Showing posts with label Disclosure. Show all posts
Showing posts with label Disclosure. Show all posts

20 March 2013

Disney and NASA to explore “Goldilocks” planet in new 3D IMAX film

By Robbie Graham Silver Screen Saucers

IMAX Corporation and Walt Disney Studios today announced an agreement to produce and distribute a new epic 3D documentary from veteran IMAX director Toni Myers.

IMAX and Disney previously have worked together on the distribution of a number of high-profile films, including Fantasia 2000 and the recent Oz The Great and Powerful, although this marks the first collaboration between the two companies in a production capacity.

Produced in cooperation with NASA, the upcoming space-themed documentary, which is still untitled, will use IMAX's extremely high-resolution photography and videography to offer "breathtaking, illuminating views of our home planet from space, exploring the astonishing changes that have occurred on Earth in just the past several decades."

The film will also explore "mankind's future on and off the planet... while also travelling light-years to other star systems to ponder the possibilities of 'Goldilocks,' an Earth-like planet." The film is expected to be released in 2015.

Ward Kimball's artwork for
Mars and Beyond (1957)
This will not be the first time Disney has teamed with space scientists to produce a documentary about life beyond Earth. In the mid-1950s the House of Mouse worked closely with famed rocket scientist and aerospace engineer Wernher von Braun on a series of ambitious documentaries about space travel and life in the universe as part of the Disneyland TV series (1954–1958).
The documentaries -- Man in Space (1955), Man and the Moon (1955), and Mars and Beyond (1957) -- were directed by the legendary Disney animator Ward Kimball, who, in his later life, claimed to have been involved in the production of a Disney documentary in the mid-1950s that was backed by the US Air Force and which was intended to acclimate the public to the reality of the UFO phenomenon and alien visitation.  

Disappointingly, the Air Force eventually decided to pull the plug on the documentary, which, according to Kimball, was set to feature real UFO footage provided by the military.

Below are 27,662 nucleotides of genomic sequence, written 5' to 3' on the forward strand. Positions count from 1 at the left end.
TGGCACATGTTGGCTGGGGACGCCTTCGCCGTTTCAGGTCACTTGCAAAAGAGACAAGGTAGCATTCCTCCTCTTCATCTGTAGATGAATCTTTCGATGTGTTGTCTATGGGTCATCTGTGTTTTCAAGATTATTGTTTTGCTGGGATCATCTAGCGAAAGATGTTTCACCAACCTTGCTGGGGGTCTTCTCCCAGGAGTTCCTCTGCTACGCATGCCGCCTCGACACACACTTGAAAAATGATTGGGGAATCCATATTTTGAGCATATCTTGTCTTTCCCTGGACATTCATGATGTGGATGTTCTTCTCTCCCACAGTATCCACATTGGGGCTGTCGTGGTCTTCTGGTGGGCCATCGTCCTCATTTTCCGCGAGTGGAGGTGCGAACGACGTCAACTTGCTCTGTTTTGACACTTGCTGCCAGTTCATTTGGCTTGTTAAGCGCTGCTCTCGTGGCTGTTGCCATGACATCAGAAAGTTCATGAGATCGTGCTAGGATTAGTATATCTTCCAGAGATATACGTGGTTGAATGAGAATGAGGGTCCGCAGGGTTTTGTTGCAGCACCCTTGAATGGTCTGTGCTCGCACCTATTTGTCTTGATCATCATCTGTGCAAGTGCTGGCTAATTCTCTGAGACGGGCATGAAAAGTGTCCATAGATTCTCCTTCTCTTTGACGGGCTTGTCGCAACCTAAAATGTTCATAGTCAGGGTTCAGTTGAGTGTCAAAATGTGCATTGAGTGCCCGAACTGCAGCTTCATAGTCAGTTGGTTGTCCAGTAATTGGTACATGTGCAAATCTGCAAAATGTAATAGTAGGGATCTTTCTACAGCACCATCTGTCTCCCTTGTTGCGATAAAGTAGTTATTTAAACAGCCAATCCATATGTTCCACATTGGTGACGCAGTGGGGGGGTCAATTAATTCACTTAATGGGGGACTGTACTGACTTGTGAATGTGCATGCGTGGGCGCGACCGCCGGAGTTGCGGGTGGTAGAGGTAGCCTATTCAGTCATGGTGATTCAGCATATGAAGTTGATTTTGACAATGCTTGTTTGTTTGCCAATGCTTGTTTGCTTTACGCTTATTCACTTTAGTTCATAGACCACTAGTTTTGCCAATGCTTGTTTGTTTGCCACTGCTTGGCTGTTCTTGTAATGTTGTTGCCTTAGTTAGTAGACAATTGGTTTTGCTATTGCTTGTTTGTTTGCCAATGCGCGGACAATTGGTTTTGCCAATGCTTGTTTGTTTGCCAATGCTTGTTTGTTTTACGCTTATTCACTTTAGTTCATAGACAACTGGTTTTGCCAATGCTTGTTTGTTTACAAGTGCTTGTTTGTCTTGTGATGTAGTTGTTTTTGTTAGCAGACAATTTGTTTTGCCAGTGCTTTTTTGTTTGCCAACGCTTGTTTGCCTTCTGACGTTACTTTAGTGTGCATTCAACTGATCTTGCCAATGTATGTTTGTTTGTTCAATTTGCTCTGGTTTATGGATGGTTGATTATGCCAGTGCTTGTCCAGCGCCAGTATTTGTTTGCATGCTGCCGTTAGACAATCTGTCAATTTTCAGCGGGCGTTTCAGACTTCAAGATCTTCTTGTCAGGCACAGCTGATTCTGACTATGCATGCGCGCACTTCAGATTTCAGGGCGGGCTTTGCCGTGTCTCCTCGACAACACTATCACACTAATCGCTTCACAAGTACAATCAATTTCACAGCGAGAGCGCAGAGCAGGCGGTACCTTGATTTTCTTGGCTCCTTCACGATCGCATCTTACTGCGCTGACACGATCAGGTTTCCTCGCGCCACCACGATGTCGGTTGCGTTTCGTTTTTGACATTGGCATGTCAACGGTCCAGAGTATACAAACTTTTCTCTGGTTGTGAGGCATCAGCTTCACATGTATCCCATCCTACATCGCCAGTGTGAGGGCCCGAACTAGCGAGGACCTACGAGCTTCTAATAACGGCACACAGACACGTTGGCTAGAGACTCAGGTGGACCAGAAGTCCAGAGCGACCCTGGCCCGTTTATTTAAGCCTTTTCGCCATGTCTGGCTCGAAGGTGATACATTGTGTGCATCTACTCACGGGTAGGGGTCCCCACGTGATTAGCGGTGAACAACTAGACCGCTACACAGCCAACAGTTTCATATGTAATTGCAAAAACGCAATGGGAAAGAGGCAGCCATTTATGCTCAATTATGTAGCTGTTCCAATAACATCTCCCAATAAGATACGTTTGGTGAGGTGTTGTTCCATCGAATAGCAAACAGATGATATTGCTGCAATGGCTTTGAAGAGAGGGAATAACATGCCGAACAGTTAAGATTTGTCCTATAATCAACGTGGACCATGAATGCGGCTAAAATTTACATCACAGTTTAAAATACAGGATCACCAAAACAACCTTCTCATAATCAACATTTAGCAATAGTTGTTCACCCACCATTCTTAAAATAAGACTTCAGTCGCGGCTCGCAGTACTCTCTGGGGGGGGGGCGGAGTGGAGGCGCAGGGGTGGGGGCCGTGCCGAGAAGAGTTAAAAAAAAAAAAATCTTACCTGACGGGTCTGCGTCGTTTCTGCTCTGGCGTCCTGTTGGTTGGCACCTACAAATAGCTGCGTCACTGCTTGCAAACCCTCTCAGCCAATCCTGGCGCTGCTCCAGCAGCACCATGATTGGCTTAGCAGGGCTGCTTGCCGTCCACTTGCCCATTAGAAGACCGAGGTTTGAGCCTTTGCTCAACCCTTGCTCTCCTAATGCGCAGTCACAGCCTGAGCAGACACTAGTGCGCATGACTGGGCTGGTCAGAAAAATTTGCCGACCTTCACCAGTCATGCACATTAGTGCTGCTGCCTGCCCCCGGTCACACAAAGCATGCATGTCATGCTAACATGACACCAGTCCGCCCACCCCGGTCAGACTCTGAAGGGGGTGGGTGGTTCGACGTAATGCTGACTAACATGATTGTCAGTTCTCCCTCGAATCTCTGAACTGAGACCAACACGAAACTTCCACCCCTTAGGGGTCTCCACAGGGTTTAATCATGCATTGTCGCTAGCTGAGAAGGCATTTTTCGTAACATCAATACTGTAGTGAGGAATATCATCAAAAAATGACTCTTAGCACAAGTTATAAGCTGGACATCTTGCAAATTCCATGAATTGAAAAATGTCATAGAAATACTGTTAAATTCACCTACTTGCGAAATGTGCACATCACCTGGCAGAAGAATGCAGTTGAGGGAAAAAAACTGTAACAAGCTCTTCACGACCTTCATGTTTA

NASA also has a history of assisting filmmakers on alien-themed productions. In 1982, NASA helped Steven Spielberg with his classic alien contact movie E.T.: The Extraterrestrial, offering the filmmaker advice on how scientists would likely respond in the event of a real alien contact scenario. This collaboration shaped sections of the movie, including the scene when NASA personnel enter a sealed-off suburban home in search of E.T.
Producer Kathleen Kennedy also asked NASA what sort of planet E.T. might call home. The space agency came up with a “little green planet” populated by “little mushroom farmers.” E.T.’s biology reflected this scenario, said Kennedy – the friendly space creature being “closer to a plant than a biological human being.”

Curiously, NASA also lent its cooperation to the Disney movie Mission to Mars (2000), in which astronauts discover the remnants of an ancient civilisation on the red planet and make contact with one of its alien survivors – although NASA was keen to point out during the end credits that its cooperation and assistance “[did] not reflect an endorsement of the contents of the film.”

6 February 2013

The CIA, the Movie Mogul, and 'The Day the Earth Stood Still'

By Robbie Graham Silver Screen Saucers
First contact: The Day the Earth Stood Still (1951)

Evidence mounts that iconic 1951 movie was CIA UFO acclimation project 
  • Darryl Zanuck – the movie mogul who oversaw the film’s production – was a CIA asset.
  • Zanuck was considered a “friend” of the US government who could be “relied upon” to subtly “insert ideas” into his productions.
  • Zanuck helped shape the script for The Day the Earth Stood Still and wanted audiences to “completely accept” that open ET contact could happen “in the not too distant future.”

4 February 2013

ET Disclosure Event - Live Webstream February 7, 2013 - 7:00pm EST

PRG Press Release

ET Disclosure Event - Live Webstream

February 7, 2013 - 7:00pm EST


The Honourable Paul T. Hellyer, Former Canadian Minister of Defense will deliver the keynote address at a Toronto ET Disclosure media event on Thursday, February 7th, 2013 at 7 pm EST. This event is sponsored by a consortium of Toronto based UFO/ET disclosure advocates under the direction of Mr. Chris Russak. The aim of this special international media event is to preview and promote the upcoming Citizen Hearing on Disclosure due to take place in April 29-May 3, 2013 in Washington DC produced by Paradigm Research Group (PRG). 

This premier Toronto ET Disclosure event will be an advanced preview for the press and citizens of North America of what many are describing as powerful yet disquieting testimony by over 30 witnesses that will be assembled by Paradigm Research Group concerning the extraterrestrial presence engaging the human race. This testimony will be given at the prestigious Washington, DC National Press Club from April 29 to May 3.

·    The Toronto ET Disclosure event will be broadcast live over the Internet for a small fee, with proceeds going to assist PRG in producing the April Citizen Hearing.

·    Those who register for the event stream can post questions for the guests on the Facebook site or email them:

·    We intend to answer as many of them as possible on the evening of the event.

·    The webstream event registration can be accessed via a link found on the event Facebook page.

·    Toronto ET Disclosure Event Facebook Web site at:

·    Please pre-register for the event as to avoid any delay on February 7th when the stream goes live.

Here is a direct link to the Toronto ET Disclosure Live Webstream Viewer and registration page: Toronto ET Disclosure Stream Page